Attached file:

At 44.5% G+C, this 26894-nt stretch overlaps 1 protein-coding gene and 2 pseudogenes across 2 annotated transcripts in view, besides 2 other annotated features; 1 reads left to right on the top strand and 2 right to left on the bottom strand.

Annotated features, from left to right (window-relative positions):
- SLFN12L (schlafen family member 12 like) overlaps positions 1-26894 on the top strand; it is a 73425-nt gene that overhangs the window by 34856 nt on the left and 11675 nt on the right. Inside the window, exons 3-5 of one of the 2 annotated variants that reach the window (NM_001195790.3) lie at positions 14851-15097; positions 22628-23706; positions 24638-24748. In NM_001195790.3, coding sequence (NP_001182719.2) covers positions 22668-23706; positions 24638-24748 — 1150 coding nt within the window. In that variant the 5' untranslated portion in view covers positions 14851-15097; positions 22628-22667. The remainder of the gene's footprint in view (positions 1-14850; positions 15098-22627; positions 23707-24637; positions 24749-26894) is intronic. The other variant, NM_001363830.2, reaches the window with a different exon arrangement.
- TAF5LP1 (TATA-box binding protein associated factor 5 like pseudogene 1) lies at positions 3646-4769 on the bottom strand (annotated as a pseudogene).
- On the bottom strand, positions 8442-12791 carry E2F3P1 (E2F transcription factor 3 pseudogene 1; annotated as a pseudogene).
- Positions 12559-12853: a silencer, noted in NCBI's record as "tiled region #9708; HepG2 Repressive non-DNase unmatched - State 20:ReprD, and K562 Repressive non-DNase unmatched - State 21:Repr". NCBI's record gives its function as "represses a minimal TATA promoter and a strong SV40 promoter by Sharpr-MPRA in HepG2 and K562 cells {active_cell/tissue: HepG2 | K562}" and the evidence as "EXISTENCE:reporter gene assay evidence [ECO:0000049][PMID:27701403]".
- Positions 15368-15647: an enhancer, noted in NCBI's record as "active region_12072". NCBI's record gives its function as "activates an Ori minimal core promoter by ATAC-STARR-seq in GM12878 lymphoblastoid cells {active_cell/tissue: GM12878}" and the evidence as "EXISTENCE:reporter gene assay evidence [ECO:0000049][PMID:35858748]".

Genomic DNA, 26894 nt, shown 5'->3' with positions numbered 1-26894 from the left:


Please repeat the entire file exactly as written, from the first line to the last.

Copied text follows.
At 44.5% G+C, this 26894-nt stretch overlaps 1 protein-coding gene and 2 pseudogenes across 2 annotated transcripts in view, besides 2 other annotated features; 1 reads left to right on the top strand and 2 right to left on the bottom strand.

Annotated features, from left to right (window-relative positions):
- SLFN12L (schlafen family member 12 like) overlaps positions 1-26894 on the top strand; it is a 73425-nt gene that overhangs the window by 34856 nt on the left and 11675 nt on the right. Inside the window, exons 3-5 of one of the 2 annotated variants that reach the window (NM_001195790.3) lie at positions 14851-15097; positions 22628-23706; positions 24638-24748. In NM_001195790.3, coding sequence (NP_001182719.2) covers positions 22668-23706; positions 24638-24748 — 1150 coding nt within the window. In that variant the 5' untranslated portion in view covers positions 14851-15097; positions 22628-22667. The remainder of the gene's footprint in view (positions 1-14850; positions 15098-22627; positions 23707-24637; positions 24749-26894) is intronic. The other variant, NM_001363830.2, reaches the window with a different exon arrangement.
- TAF5LP1 (TATA-box binding protein associated factor 5 like pseudogene 1) lies at positions 3646-4769 on the bottom strand (annotated as a pseudogene).
- On the bottom strand, positions 8442-12791 carry E2F3P1 (E2F transcription factor 3 pseudogene 1; annotated as a pseudogene).
- Positions 12559-12853: a silencer, noted in NCBI's record as "tiled region #9708; HepG2 Repressive non-DNase unmatched - State 20:ReprD, and K562 Repressive non-DNase unmatched - State 21:Repr". NCBI's record gives its function as "represses a minimal TATA promoter and a strong SV40 promoter by Sharpr-MPRA in HepG2 and K562 cells {active_cell/tissue: HepG2 | K562}" and the evidence as "EXISTENCE:reporter gene assay evidence [ECO:0000049][PMID:27701403]".
- Positions 15368-15647: an enhancer, noted in NCBI's record as "active region_12072". NCBI's record gives its function as "activates an Ori minimal core promoter by ATAC-STARR-seq in GM12878 lymphoblastoid cells {active_cell/tissue: GM12878}" and the evidence as "EXISTENCE:reporter gene assay evidence [ECO:0000049][PMID:35858748]".

Genomic DNA, 26894 nt, shown 5'->3' with positions numbered 1-26894 from the left: